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The next week or so seemed to go from bad to worse. We were told by work to come to the building every working day. If the power came back on then it would be business as usual. If not, they would take a register of who had attended and that would reflect in our pay slip when things went back to normal. At first, the vast majority attended only to be turned away once their names were taken. Each day while we waited I would eaves drop into people’s conversations to try and find out information about what was happening outside of the city. I would have spoken to them myself but I am what society would call ‘socially awkward’. I rarely had conversations with people that would flow comfortably. Sometimes the awkward silences would be so deafening that I would want to find a hole to crawl into until the person left, and I’m pretty sure the feeling was mutual. So I decided to stay quiet, but I listened carefully to what people had to say, filtering out any information I didn’t think was relevant. One person said this whole thing was the wrath of God, punishing us for a lack of faith. Another said animal rights activists had freed all the animals from Newquay Zoo and Paradise Park in Hayle. It would be a while, however, until we saw any lions roaming the streets. I chuckled to myself, picturing my very own wolf as a companion. One story that I could not decide was relevant or not was an attack on Hinkley Point nuclear power station. It wasn’t destroyed they said, but was heavily damaged, leaking radiation. I remembered reading about the Fukushima 1 nuclear power plant in Japan that was damaged by an earthquake and tsunami in 2011. The damage caused the failure of cooling systems resulting in the evacuation of 140,000 residents within a 12 miles radius of the plant. If the story about Hinkley Point is true, I don’t know what the government is going to do considering everything else that is going on.
I parked about a mile from work to allow me to walk past groups of people to find out more information. The local council had taken control of the major food shops due to a spate of looting. We were given ration vouchers allowing us food to last a couple of days. Residents who seemed only concerned about their own well-being voiced their anger at the system, stating it was their human right to shop and buy what they wanted. Their opinions were quickly silenced by the crowd who showed unity, but I could already see cracks starting to show.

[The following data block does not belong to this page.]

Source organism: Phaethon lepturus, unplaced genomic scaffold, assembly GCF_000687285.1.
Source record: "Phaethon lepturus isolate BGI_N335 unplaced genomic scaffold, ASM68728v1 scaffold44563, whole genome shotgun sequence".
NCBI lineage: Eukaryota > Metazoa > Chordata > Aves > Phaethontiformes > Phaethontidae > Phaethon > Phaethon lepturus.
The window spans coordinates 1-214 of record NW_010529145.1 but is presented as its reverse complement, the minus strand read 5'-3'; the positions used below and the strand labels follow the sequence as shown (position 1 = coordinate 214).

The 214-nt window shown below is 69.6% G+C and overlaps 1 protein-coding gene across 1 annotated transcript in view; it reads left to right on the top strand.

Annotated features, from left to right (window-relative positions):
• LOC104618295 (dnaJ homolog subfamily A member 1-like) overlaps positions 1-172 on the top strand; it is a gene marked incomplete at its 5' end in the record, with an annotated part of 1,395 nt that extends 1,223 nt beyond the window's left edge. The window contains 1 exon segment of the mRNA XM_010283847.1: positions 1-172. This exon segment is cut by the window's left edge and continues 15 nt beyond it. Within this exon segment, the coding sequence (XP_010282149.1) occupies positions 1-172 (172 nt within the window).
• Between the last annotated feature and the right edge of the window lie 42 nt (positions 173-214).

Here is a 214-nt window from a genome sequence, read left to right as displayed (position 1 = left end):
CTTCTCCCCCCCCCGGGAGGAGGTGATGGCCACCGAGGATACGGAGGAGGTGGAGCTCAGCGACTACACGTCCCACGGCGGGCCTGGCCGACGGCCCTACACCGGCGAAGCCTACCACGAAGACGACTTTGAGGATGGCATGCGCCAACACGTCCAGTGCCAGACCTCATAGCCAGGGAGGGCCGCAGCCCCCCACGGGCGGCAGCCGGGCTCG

At home I kept myself entertained. I didn’t have any electricity or internet for online gaming, but I did have batteries for my gameboy. In a couple of days I became a Pokemon master on Generation 2. The first game was good in it’s own right, but Gen 2 was when the game really started to open up. By simply introducing day and night meant certain Pokemon could only be caught at certain times. I’m boring you, I’m sorry, I become really invested in games and don’t appreciate that others may not care about the thrill of ‘catching them all’.
As the days went on, less and less employees came to work, and less food was given to families. By day nine, work had told everyone not to come back. It seemed they had given up hope on the electricity coming back on and I had lost hope on getting paid. On the way back to the car I discovered a large crowd gathered outside a supermarket. The steel shutters were down, looking through the window I could see empty shelves, the odd tin of peeled tomatoes and sweetcorn were lying abandoned on the till packing area. It was clear that they were down to the bare rations. A man walked into the atrium holding a megaphone. He looked nervous, even at a distance I could see the layer of sweat that coated his forehead. I think he was being used as a scapegoat but nobody in the crowd cared. He didn’t want to be here. He was about to make an announcement that would make him the most hated man in Truro, regardless of who told him to do it.
“Citizens of Truro, may I have your attention please. I, I mean we regret to inform you that due to a delay in food delivered to the city, we are unable to give out rations today. We have leaflets that will provide you with advice on how make what rations you have last longer.” As he continued to give unwanted advice and information, a teenage boy runs around the corner of the building.
“A lorry just pulled out of the rear entrance!” Their true intentions came to light, igniting anger in an already agitated crowd. They swarmed around the man, banging on the glass like he was the last piece of meat on offer, demanding answers that they knew he could not answer. The man was clearly and understandably terrified, unable to hold a gaze of fear that he would be caught off guard. He held the megaphone up to his mouth to plead with them, but his words fell silent under the roar of the fierce mob. The glass protecting him lasted a matter of minutes before it was shattered into a million pieces. The crowd poured in like water breaking through a dam. The man was grabbed and restrained arm in arm by two muscular men. I have tried for months to erase the look of fear on his face from my memory as he was dragged into darkness. That was the day that humanity failed. I had to move.